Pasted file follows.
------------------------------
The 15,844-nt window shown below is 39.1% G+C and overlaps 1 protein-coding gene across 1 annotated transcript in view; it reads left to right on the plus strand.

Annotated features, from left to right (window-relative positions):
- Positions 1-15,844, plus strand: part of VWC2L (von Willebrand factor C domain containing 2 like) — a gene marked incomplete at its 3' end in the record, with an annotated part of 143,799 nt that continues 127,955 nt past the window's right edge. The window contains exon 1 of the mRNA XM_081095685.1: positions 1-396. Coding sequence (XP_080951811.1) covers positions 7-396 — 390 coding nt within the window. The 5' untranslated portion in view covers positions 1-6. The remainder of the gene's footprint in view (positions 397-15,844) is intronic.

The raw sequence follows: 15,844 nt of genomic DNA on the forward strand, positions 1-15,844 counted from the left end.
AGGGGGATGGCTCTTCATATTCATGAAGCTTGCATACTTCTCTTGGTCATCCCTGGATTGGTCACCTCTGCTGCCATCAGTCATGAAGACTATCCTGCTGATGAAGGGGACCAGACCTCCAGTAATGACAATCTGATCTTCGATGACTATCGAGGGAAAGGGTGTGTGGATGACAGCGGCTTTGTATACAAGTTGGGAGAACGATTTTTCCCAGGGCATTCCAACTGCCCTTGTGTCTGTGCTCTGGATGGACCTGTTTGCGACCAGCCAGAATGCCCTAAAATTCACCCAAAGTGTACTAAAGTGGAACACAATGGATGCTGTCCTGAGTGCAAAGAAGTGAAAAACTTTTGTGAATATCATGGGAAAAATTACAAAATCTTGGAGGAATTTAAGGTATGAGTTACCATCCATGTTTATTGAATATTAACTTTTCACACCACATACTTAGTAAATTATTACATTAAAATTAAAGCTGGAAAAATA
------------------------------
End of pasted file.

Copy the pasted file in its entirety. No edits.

The 15,844-nt window shown below is 39.1% G+C and overlaps 1 protein-coding gene across 1 annotated transcript in view; it reads left to right on the plus strand.

Annotated features, from left to right (window-relative positions):
- Positions 1-15,844, plus strand: part of VWC2L (von Willebrand factor C domain containing 2 like) — a gene marked incomplete at its 3' end in the record, with an annotated part of 143,799 nt that continues 127,955 nt past the window's right edge. The window contains exon 1 of the mRNA XM_081095685.1: positions 1-396. Coding sequence (XP_080951811.1) covers positions 7-396 — 390 coding nt within the window. The 5' untranslated portion in view covers positions 1-6. The remainder of the gene's footprint in view (positions 397-15,844) is intronic.

The raw sequence follows: 15,844 nt of genomic DNA on the forward strand, positions 1-15,844 counted from the left end.
AGGGGGATGGCTCTTCATATTCATGAAGCTTGCATACTTCTCTTGGTCATCCCTGGATTGGTCACCTCTGCTGCCATCAGTCATGAAGACTATCCTGCTGATGAAGGGGACCAGACCTCCAGTAATGACAATCTGATCTTCGATGACTATCGAGGGAAAGGGTGTGTGGATGACAGCGGCTTTGTATACAAGTTGGGAGAACGATTTTTCCCAGGGCATTCCAACTGCCCTTGTGTCTGTGCTCTGGATGGACCTGTTTGCGACCAGCCAGAATGCCCTAAAATTCACCCAAAGTGTACTAAAGTGGAACACAATGGATGCTGTCCTGAGTGCAAAGAAGTGAAAAACTTTTGTGAATATCATGGGAAAAATTACAAAATCTTGGAGGAATTTAAGGTATGAGTTACCATCCATGTTTATTGAATATTAACTTTTCACACCACATACTTAGTAAATTATTACATTAAAATTAAAGCTGGAAAAATA